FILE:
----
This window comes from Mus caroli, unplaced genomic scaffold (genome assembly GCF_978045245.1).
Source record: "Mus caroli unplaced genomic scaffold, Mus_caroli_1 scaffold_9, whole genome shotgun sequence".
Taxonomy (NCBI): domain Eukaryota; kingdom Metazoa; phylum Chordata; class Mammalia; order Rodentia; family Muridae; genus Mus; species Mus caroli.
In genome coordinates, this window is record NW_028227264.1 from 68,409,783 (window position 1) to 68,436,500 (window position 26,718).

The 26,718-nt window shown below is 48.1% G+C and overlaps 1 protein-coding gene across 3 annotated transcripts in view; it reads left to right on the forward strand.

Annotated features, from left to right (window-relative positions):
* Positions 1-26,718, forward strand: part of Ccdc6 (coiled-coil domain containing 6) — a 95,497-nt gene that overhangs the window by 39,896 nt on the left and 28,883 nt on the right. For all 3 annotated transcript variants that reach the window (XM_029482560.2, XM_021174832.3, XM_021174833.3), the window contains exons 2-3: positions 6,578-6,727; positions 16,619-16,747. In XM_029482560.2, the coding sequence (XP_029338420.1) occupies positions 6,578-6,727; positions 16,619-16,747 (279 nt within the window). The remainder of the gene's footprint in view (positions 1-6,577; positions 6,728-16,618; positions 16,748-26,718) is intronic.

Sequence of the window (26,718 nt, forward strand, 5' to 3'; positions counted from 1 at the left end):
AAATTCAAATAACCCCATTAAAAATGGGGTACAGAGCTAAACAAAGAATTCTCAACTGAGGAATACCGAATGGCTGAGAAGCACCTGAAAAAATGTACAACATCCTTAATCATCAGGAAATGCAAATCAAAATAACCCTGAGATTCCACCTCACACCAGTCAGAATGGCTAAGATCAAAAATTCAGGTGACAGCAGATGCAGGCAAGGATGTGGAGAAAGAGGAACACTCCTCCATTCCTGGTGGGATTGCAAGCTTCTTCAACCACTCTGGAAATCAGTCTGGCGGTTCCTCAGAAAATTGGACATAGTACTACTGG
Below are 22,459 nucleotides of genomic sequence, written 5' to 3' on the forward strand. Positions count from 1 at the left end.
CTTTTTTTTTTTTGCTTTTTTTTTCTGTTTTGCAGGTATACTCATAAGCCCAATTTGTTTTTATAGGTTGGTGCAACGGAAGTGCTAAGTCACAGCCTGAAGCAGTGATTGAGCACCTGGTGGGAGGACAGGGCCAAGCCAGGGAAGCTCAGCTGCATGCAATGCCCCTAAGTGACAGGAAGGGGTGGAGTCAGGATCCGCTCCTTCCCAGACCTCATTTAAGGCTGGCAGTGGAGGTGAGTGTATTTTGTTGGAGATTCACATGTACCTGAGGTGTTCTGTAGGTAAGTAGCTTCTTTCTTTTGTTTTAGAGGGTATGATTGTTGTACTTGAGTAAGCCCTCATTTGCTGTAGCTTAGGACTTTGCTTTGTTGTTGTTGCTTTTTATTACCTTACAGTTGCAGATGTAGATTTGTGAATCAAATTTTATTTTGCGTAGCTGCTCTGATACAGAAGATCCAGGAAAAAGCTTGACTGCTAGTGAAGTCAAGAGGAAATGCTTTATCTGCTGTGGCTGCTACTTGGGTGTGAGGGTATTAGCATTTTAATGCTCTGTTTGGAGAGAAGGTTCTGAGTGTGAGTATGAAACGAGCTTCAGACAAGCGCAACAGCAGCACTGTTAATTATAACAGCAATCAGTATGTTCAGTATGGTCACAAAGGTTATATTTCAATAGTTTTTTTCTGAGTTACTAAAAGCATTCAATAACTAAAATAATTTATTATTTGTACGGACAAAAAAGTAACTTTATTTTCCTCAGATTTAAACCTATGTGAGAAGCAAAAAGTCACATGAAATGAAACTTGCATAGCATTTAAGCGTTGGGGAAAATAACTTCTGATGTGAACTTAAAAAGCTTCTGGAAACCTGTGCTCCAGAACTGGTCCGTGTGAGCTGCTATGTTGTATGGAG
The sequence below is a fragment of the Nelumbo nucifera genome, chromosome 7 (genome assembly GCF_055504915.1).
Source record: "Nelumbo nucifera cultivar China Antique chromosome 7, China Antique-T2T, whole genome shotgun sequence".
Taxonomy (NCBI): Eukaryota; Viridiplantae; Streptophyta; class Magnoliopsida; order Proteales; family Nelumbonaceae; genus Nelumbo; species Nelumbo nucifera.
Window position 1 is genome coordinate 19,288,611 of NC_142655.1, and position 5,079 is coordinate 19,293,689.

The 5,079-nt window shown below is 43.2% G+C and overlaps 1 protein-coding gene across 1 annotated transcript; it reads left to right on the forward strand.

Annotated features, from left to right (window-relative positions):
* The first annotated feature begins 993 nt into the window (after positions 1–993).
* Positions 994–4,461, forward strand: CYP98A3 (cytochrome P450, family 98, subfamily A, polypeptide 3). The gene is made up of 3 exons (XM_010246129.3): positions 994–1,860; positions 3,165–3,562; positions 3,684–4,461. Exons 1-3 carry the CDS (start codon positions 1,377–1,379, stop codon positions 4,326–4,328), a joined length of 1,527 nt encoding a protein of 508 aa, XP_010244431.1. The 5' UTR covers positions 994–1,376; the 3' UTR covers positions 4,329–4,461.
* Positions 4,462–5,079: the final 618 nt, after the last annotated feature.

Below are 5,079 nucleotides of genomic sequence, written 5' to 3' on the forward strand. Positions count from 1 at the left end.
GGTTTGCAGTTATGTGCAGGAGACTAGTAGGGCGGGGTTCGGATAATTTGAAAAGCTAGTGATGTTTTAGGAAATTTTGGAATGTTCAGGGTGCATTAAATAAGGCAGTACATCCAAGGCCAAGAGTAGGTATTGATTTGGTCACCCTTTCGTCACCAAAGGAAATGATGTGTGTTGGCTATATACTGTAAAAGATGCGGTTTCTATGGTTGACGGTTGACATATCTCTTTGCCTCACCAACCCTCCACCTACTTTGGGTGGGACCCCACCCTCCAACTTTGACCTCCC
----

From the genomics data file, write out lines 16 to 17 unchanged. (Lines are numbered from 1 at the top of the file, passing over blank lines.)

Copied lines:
The 5,079-nt window shown below is 43.2% G+C and overlaps 1 protein-coding gene across 1 annotated transcript; it reads left to right on the forward strand.

Annotated features, from left to right (window-relative positions):